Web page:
19 July 2019
Swanswell is a national drug and alcohol charity that has recently become part of the Cranstoun group. Swanswell Newbury provides treatment and support to adults aged 18 and over with a substance misuse need living in West Berkshire. The service offers group and one-to-one psychosocial interventions, and community alcohol detox, and has a sub-contracting agreement with a local GP surgery to provide opiate substitution therapy. The service also offers screening for blood borne viruses, a needle exchange, and family and carer support. At the time of this inspection, the service was treating a total of 373 clients, with an average of 90 people per week in contact with the team.
The service is registered to provide the following regulated activities:
Treatment for disease, disorder or injury
Diagnostic and screening procedures
A registered manager was in place. The service was last inspected in October 2016, at which time CQC did not rate substance misuse services. We asked the provider to ensure that physical health checks were carried with clients when they started treatment, to ensure the needle exchange was kept locked when not in use, and to ensure that physical health equipment was appropriately calibrated. These actions had all been completed prior to this inspection.
19 July 2019
We rated Swanswell Newbury as Good.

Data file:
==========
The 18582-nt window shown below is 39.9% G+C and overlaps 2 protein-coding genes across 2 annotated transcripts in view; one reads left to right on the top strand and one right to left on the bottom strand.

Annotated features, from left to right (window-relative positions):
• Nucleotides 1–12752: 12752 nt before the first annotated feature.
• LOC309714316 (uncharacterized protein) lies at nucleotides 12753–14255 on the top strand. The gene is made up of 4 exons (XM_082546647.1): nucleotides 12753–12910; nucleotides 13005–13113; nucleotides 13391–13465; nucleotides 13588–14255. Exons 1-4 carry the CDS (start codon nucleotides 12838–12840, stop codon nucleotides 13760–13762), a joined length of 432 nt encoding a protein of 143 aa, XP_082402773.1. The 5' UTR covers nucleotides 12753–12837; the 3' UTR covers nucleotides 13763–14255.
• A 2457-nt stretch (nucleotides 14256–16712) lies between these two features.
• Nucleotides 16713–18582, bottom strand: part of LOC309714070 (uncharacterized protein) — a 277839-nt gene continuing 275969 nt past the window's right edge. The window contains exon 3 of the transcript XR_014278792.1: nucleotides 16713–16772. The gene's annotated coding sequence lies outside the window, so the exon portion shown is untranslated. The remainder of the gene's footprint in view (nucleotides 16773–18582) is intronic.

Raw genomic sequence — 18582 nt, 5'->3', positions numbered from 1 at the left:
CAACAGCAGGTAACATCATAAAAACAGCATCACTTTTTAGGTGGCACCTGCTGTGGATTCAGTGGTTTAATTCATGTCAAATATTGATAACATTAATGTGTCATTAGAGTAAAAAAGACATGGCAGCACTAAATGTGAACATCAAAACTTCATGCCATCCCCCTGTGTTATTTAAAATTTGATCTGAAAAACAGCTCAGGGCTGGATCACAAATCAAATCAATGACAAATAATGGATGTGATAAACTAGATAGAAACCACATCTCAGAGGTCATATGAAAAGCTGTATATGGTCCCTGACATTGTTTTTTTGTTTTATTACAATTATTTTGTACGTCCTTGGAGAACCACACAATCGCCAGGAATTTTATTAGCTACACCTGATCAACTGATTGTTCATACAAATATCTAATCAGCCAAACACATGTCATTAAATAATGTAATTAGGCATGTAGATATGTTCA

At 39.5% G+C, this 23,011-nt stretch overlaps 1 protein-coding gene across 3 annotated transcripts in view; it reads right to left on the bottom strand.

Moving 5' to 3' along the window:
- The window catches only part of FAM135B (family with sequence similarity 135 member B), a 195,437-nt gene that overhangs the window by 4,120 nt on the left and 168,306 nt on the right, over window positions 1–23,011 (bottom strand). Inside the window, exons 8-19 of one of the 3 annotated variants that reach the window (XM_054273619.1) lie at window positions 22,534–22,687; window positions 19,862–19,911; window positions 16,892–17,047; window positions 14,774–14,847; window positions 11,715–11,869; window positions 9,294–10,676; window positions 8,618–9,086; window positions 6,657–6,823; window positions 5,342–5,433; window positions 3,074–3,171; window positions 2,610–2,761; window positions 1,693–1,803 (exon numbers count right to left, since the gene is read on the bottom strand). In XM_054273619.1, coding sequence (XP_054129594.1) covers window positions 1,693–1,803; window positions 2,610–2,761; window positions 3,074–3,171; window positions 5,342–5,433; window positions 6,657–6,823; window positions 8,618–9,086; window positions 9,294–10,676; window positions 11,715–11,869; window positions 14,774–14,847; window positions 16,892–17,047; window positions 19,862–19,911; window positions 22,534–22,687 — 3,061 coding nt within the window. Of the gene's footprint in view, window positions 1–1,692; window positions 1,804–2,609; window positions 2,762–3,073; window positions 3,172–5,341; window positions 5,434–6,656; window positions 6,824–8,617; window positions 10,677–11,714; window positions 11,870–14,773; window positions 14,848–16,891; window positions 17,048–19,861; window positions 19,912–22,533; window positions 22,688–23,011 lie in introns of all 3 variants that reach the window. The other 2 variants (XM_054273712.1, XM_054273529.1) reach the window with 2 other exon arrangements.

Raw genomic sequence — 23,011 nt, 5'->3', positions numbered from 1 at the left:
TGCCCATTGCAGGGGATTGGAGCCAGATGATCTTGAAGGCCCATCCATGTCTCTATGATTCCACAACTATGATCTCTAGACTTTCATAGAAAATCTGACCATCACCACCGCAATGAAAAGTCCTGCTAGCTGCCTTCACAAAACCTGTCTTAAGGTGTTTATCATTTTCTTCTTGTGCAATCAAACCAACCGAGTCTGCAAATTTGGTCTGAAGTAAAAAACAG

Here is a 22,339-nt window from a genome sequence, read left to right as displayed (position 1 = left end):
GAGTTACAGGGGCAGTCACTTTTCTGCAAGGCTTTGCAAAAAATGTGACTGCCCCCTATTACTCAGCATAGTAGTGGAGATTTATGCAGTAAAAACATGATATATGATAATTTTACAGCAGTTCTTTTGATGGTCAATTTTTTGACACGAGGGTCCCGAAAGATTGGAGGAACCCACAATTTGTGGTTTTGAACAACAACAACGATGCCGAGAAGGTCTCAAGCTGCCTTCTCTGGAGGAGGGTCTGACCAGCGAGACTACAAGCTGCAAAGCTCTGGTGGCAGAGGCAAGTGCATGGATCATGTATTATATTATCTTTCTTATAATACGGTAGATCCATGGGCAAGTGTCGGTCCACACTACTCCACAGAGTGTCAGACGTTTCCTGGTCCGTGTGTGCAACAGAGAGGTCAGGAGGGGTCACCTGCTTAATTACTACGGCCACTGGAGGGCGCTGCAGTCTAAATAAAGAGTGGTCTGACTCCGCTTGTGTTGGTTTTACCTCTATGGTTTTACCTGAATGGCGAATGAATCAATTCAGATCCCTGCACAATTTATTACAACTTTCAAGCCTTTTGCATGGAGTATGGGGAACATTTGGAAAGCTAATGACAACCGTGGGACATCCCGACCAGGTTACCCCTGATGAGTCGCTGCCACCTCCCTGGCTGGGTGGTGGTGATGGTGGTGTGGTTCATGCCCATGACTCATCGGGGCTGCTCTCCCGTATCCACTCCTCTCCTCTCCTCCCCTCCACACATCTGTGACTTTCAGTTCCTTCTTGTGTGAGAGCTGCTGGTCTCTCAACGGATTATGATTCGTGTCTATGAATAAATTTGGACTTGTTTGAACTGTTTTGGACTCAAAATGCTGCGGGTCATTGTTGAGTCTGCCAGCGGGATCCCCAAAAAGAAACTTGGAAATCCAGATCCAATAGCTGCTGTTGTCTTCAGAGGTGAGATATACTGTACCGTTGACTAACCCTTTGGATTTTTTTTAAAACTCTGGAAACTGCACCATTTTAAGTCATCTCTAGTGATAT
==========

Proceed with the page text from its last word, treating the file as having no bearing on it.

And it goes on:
- The service provided safe care. Premises where clients were seen were safe and clean. The number of clients on the caseload of the teams, and of individual members of staff, was not too high to prevent staff from giving each client the time they needed. Staff managed waiting lists well to ensure that patients who required urgent care were seen promptly. Staff assessed and managed risk well and followed good practice with respect to safeguarding.
- Staff developed holistic, recovery-oriented care plans informed by a comprehensive assessment and in collaboration with clients. They provided a range of treatments that were informed by best-practice guidance and suitable to the needs of the clients.
- Managers ensured that staff received training, supervision and appraisal. Staff worked well together as a team and with relevant services outside the organisation.
- Staff understood and discharged their roles and responsibilities under the Mental Capacity Act 2005.
- Staff treated clients with compassion and kindness, respected their privacy and dignity, and understood their individual needs. They actively involved clients and families and carers in care decisions.
- The service was easy to access. Staff assessed and treated clients who required urgent care promptly and those who did not require urgent care did not wait too long to start treatment. The criteria for referral to the service did not exclude clients who would have benefitted from care.
- The service was well-led and the governance processes ensured that that procedures relating to the work of the service ran smoothly.
- Since the organisation had joined a larger group of charities, there was not yet a unified set of policies and procedures and staff had access to policies for the parent organisation as well as the ones specific to the service. No risk to service users arose from this, because staff understood all relevant clinical policies clearly understood, but there was scope for confusion amongst staff.
- There was scope to improve staff morale. Staff told us that better terms and conditions offered to staff doing the same roles within other services run by the same provider had an impact on staff morale and retention.